higher elevations above 3,500 feet. To the untrained eye, this expansive forest may look as if it
had never been touched, but it is almost all second growth. This entire area was completely
harvested between 1890 and 1920. As you walk the mountain streams there is evidence of the
past logging boom. There was no machinery used to cut and remove the logs from the
mountains. The sweat of rugged people and
hand crosscut saws brought the timber down.
As shown in the picture to the left, the stumps
of those huge American Chestnut still stand
today. Many of these areas still bear the names
of those logging camps. This is Horse Camp
Run.  Logging trails were cleared and large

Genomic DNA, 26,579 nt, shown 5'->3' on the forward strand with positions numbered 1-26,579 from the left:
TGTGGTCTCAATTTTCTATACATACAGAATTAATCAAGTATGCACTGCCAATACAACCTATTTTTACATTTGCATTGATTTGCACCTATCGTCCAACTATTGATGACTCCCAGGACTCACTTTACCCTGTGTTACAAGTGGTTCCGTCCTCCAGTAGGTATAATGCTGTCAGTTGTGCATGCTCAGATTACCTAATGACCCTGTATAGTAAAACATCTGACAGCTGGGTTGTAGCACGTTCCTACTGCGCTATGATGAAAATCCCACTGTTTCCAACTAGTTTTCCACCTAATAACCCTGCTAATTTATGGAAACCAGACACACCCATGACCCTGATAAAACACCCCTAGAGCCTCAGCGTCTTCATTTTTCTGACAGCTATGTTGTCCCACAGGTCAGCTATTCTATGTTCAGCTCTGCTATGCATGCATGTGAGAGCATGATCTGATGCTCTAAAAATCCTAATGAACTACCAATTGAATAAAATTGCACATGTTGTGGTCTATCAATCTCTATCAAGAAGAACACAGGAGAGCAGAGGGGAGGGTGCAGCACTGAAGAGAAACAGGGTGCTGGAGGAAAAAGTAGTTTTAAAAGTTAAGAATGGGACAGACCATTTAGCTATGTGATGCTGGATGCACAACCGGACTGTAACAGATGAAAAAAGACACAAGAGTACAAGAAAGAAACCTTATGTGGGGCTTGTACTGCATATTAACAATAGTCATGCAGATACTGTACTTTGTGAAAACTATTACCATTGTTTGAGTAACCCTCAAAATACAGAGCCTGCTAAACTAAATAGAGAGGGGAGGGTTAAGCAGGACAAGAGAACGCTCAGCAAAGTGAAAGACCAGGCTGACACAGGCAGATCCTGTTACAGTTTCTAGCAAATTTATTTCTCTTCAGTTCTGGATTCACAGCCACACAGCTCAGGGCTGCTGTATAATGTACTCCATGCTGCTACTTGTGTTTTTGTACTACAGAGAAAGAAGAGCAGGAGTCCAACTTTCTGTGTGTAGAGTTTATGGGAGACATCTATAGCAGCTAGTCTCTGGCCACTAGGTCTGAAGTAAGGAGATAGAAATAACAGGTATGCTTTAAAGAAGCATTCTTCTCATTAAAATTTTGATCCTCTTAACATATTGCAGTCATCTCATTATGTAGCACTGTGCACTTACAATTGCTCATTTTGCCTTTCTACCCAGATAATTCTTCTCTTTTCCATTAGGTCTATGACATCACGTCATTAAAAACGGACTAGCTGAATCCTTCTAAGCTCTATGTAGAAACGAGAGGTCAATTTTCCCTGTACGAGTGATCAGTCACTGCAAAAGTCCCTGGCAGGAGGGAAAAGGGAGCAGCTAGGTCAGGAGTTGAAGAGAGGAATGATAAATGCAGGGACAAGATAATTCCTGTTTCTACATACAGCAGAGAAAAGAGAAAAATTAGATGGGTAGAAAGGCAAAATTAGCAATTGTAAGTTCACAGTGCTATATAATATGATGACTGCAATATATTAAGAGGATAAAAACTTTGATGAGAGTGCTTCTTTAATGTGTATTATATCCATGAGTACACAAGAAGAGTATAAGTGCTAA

rocks moved by hand in order to facilitate the
skidding of logs down the steep mountain
slopes.These trails are still evident today.
Horses were the power to move the logs to a
staging area then most often logs were loaded
onto a small train that was pulled by a narrow
gauge Shay engine. The Shay then transported
the logs down narrow valleys to the sawmills.
Many of the broad  valleys had sawmills and
the remnants are still there today. They can
be found miles from any road and hidden by
the forest growing up around them. This old
wooden wheel which ran the mill was powered
by steam. As I search for natives, my eyes
see and my mind dreams of what those days
must have been like.
There are also many interesting plants
"where natives live". One of the most
interesting and part of  mountain culture is
the ramp. Now this plant gets plenty of
attention during early spring.
Mountain people visit their favorite ramp patch during the months of March and April. The prize
of the day may be a bushel of ramps. Ramps are a member of the leek family. They grow on the